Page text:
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The Human Genome Diversity Project: The Politics of Patents at the Intersection of Race, Religion, and Research Ethics

37 Pages Posted: 30 Dec 2004  

Bita Amani

Queen's University - Faculty of Law

Rosemary Coombe

York University

Multiple version iconThere are 2 versions of this paper

Abstract

The patenting of human genetic materials provokes wide-ranging misgivings about the appropriate place and scope of intellectual property protections. The issues implicated range from anti-competitive practices in the market, the imposition of limits on biomedical research, increasing costs for health care, research ethics, potentials for racial discrimination, and various violations of human rights. Exploring controversies around the Human Genome Diversity Project, patents on genetic sequences, and patents on higher life forms such as the so-called "Harvard mouse," the authors find that North American patent policy has developed in the absence of necessary political debate. They link this de-politicization to the hegemony of neo-liberal principles most fully demonstrated by the incorporation of intellectual property under international trade negotiations. They point, however, to the recent emergence and increasing audibility of new social movements that seek to reposition issues of intellectual property in larger debates about human rights, distributional equalities, and social justice.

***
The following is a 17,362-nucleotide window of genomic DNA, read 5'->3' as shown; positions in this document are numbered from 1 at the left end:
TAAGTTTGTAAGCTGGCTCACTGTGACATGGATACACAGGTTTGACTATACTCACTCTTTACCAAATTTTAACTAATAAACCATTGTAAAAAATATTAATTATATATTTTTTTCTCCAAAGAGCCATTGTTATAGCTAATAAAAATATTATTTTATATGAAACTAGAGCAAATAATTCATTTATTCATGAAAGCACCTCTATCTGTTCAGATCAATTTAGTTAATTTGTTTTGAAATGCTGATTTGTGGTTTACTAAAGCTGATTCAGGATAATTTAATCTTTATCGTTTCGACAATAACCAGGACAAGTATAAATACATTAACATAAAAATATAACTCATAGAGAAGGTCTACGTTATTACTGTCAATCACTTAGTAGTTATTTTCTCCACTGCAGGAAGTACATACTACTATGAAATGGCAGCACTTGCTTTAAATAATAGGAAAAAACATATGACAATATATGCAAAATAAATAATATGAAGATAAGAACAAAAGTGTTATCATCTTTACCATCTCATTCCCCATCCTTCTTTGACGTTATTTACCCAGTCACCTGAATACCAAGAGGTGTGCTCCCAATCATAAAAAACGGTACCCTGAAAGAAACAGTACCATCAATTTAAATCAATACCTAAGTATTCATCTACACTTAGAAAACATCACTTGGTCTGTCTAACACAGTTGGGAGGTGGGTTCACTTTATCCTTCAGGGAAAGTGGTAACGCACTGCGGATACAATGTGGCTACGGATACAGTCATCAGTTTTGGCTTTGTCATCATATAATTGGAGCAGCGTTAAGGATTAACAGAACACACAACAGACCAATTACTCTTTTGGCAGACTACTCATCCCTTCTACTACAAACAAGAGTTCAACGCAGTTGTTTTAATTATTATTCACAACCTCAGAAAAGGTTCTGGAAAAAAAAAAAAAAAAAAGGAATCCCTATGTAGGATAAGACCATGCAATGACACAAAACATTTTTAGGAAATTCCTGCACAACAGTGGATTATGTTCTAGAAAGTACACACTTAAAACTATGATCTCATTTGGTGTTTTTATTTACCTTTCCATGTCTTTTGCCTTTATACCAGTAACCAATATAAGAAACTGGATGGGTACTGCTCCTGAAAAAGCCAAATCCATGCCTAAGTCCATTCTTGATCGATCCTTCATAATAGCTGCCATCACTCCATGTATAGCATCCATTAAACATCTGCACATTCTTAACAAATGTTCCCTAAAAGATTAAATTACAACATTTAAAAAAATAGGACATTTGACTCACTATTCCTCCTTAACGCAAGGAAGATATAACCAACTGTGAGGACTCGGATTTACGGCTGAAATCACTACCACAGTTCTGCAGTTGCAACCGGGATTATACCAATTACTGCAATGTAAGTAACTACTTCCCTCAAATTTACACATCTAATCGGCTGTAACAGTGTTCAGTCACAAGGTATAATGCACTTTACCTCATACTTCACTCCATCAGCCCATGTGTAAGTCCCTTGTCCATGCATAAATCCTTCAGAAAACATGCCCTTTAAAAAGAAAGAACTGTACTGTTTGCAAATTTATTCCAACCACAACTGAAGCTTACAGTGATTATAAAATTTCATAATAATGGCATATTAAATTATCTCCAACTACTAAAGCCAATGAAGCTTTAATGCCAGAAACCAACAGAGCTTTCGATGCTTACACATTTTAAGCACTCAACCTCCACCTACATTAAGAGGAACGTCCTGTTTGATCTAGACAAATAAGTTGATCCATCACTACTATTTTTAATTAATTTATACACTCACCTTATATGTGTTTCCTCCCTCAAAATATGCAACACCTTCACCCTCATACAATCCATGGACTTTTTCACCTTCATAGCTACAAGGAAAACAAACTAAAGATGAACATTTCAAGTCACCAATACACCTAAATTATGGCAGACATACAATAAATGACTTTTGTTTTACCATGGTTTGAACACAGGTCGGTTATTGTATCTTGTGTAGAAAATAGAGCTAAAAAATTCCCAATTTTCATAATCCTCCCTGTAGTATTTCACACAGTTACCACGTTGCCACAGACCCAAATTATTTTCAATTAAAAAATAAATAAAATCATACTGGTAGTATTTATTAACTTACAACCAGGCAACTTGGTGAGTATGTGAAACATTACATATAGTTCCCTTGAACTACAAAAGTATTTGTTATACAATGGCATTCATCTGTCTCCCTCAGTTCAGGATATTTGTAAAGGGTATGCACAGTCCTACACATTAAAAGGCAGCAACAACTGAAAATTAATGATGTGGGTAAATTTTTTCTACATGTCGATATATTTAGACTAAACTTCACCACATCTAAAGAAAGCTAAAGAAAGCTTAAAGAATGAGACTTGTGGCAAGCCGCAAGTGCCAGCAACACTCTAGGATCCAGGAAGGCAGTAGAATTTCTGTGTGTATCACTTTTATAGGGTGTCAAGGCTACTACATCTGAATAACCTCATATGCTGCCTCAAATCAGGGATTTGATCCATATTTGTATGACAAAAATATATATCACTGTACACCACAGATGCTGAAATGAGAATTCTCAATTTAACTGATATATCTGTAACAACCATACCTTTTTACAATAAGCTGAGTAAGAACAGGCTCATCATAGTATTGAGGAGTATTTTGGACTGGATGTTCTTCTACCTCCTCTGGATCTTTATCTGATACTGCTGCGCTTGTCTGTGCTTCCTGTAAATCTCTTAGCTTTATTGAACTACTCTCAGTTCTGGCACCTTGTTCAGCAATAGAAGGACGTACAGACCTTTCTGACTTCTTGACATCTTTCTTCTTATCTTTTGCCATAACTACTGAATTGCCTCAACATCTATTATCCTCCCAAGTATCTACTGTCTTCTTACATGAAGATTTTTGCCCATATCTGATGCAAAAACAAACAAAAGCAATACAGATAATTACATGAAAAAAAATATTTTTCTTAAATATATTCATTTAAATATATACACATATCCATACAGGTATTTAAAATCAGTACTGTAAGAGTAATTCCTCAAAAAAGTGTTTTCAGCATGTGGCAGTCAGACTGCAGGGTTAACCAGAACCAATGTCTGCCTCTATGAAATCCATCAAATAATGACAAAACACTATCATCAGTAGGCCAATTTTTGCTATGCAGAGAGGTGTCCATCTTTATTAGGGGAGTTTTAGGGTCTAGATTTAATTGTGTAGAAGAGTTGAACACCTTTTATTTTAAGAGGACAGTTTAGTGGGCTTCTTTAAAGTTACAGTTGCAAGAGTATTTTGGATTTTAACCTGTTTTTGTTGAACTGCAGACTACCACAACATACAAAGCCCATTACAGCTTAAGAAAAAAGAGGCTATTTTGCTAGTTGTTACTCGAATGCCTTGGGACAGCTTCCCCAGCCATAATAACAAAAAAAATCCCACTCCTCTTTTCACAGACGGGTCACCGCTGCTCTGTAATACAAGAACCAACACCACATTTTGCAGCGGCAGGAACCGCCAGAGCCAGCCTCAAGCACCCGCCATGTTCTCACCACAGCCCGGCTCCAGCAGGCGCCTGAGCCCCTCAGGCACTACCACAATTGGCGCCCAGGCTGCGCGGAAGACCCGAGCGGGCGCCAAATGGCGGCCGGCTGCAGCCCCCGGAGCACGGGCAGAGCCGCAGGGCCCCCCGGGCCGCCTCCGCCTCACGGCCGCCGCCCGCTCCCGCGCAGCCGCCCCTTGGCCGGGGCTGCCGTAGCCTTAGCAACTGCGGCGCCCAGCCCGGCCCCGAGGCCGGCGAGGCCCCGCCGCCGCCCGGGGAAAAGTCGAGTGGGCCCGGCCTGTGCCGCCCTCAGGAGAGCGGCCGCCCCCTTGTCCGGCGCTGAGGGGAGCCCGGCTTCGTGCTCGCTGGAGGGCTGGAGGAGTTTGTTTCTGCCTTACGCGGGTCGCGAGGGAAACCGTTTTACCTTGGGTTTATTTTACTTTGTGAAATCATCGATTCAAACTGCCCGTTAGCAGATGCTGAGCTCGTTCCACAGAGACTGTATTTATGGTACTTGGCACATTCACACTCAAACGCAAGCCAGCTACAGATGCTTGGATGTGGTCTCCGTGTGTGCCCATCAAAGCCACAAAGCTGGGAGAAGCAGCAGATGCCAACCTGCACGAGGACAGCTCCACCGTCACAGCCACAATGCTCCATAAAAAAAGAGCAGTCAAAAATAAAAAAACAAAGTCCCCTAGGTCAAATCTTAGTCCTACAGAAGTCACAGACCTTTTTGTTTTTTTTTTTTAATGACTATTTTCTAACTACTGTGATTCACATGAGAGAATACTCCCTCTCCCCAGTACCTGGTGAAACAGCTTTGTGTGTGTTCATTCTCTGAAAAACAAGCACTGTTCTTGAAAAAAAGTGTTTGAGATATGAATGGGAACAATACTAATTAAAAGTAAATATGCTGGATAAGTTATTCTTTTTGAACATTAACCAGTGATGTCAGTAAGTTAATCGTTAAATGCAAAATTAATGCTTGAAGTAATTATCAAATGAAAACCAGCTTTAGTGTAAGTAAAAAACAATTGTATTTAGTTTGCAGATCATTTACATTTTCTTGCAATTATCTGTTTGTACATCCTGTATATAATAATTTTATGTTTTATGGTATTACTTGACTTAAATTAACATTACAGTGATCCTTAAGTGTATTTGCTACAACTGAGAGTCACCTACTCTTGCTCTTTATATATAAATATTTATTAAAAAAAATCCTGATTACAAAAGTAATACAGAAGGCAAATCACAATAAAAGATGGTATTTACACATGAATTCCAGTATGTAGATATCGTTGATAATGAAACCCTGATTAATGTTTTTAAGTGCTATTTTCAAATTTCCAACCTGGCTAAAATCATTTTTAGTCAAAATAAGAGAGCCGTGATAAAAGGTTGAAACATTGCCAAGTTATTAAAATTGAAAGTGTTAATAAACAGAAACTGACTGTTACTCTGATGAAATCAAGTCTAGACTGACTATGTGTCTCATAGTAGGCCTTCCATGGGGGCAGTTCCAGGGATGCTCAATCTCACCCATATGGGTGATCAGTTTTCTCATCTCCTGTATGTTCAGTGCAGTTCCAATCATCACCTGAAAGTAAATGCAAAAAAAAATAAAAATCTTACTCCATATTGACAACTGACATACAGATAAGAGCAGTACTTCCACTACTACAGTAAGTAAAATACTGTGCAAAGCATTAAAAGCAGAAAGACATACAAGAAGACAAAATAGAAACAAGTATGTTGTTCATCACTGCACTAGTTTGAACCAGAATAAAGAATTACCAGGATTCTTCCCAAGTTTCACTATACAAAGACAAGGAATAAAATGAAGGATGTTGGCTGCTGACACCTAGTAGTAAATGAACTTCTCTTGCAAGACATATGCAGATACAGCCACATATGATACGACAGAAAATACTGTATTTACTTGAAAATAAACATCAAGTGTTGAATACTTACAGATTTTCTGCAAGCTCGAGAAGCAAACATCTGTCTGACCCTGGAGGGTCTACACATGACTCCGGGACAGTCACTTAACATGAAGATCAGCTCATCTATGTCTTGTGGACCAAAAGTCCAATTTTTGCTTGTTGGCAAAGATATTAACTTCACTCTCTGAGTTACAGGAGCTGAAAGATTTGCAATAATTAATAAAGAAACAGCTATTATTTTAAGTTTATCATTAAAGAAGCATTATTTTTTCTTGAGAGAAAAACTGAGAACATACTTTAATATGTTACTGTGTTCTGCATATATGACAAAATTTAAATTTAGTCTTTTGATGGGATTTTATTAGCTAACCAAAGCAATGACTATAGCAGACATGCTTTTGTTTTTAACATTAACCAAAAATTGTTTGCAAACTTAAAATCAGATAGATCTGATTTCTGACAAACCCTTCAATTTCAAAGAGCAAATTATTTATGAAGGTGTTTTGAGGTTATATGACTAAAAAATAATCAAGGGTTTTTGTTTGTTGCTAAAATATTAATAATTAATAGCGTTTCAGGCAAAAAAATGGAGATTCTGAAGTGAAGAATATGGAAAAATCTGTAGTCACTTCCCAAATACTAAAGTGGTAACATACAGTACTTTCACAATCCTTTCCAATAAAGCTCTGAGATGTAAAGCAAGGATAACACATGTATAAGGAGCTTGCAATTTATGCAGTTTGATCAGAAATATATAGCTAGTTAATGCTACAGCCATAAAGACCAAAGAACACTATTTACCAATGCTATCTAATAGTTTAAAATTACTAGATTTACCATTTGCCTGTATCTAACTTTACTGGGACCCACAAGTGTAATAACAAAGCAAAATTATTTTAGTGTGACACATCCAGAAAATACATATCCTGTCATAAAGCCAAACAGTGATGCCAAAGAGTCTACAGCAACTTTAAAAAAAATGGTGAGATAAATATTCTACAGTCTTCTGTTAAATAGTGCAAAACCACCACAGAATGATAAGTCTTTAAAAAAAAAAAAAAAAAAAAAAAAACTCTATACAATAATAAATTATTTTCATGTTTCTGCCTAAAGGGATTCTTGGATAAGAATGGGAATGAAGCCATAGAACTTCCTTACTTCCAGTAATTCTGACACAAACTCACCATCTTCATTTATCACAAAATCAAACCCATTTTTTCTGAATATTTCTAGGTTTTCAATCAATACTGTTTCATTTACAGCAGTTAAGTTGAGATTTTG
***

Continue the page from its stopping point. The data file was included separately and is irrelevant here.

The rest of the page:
Suggested Citation

Amani, Bita and Coombe, Rosemary, The Human Genome Diversity Project: The Politics of Patents at the Intersection of Race, Religion, and Research Ethics. Law & Policy, Vol. 27, No. 1, pp. 152-188, January 2005. Available at SSRN: https://ssrn.com/abstract=639776

Bita Amani (Contact Author)

Queen's University - Faculty of Law ( email )

Macdonald Hall
Kingston, Ontario K7L 3N6 K7L3N6
Canada

Rosemary Coombe

York University ( email )

4700 Keele Street
Toronto, Ontario M3J 1P3
Canada

HOME PAGE: http://www.yorku.ca/rcoombe

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